Changes in Induced Medical and Procedural Abortion Rates in a Commercially Insured Population, 2018 to 2022 : An Interrupted Time-Series Analysis

Ann Intern Med. 2023 Nov;176(11):1508-1515. doi: 10.7326/M23-1609. Epub 2023 Oct 24.


Background: During the COVID-19 pandemic, access to in-person care was limited, and regulations requiring in-person dispensing of mifepristone for medical abortions were relaxed. The effect of the pandemic and accompanying regulatory changes on abortion use is unknown.

Objective: To estimate changes in the incidence rate of induced medical and procedural abortions.

Design: Serial cross-sectional study with interrupted time-series analyses.

Setting: Commercially insured persons in the United States.

Participants: Reproductive-aged women.

Intervention: Onset of the COVID-19 pandemic in March 2020 and subsequent regulatory changes affecting the in-person dispensing requirement for mifepristone.

Measurements: Monthly age-adjusted incidence rates of medical and procedural abortions were measured among women aged 15 to 44 years from January 2018 to June 2022. Medical abortions were classified as in-person or telehealth. Linear segmented time-series regression was used to calculate changes in abortion rates after March 2020.

Results: In January 2018, the estimated age-adjusted monthly incidence rate of abortions was 151 per million women (95% CI, 142 to 161 per million women), with equal rates of medical and procedural abortions. After March 2020, there was an immediate 14% decrease in the monthly incidence rate of abortions (21 per million women [CI, 7 to 35 per million women]; P = 0.004), driven by a 31% decline in procedural abortions (22 per million women [CI, 16 to 28 per million women]; P < 0.001). Fewer than 4% of medical abortions each month were administered via telehealth.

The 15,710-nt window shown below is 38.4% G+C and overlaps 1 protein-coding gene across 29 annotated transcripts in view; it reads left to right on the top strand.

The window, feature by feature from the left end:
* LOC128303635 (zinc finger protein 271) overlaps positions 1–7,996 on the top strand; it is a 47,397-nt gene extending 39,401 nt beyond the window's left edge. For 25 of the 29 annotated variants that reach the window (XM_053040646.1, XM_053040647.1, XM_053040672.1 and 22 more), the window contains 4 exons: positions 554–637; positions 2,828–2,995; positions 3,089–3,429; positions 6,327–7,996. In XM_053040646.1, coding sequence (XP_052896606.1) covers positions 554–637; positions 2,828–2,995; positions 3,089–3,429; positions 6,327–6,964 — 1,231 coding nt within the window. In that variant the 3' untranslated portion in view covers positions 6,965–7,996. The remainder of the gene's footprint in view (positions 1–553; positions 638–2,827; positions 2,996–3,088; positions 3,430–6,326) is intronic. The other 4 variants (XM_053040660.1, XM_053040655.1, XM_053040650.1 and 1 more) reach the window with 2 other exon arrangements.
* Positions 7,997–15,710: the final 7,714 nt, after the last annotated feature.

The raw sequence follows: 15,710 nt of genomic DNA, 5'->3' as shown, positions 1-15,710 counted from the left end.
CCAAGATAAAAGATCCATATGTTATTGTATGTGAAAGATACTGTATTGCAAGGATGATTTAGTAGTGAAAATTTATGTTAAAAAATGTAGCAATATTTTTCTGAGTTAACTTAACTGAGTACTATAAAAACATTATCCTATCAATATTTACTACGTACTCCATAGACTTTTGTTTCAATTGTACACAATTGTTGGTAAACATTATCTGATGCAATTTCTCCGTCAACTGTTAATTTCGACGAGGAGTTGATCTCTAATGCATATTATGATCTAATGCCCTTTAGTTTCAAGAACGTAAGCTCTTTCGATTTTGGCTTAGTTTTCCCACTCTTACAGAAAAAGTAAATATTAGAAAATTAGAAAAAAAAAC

Limitation: Only abortions reimbursed by commercial insurance were measured.

Conclusion: The incidence rate of procedural abortions declined during the COVID-19 pandemic, and this lower rate persisted after other elective procedures rebounded to prepandemic rates. Despite removal of the in-person dispensing requirement for mifepristone, the use of telehealth for insurance-covered medical abortions remained rare. Amid increasing state restrictions, commercial insurers have the opportunity to increase access to abortion care, particularly via telehealth.

Primary funding source: Health Resources and Services Administration.

MeSH terms

  • Abortion, Induced*
  • Adult
  • COVID-19* / epidemiology
  • Cross-Sectional Studies
  • Female
  • Humans
  • Mifepristone / therapeutic use
  • Pandemics
  • Pregnancy
  • United States / epidemiology


  • Mifepristone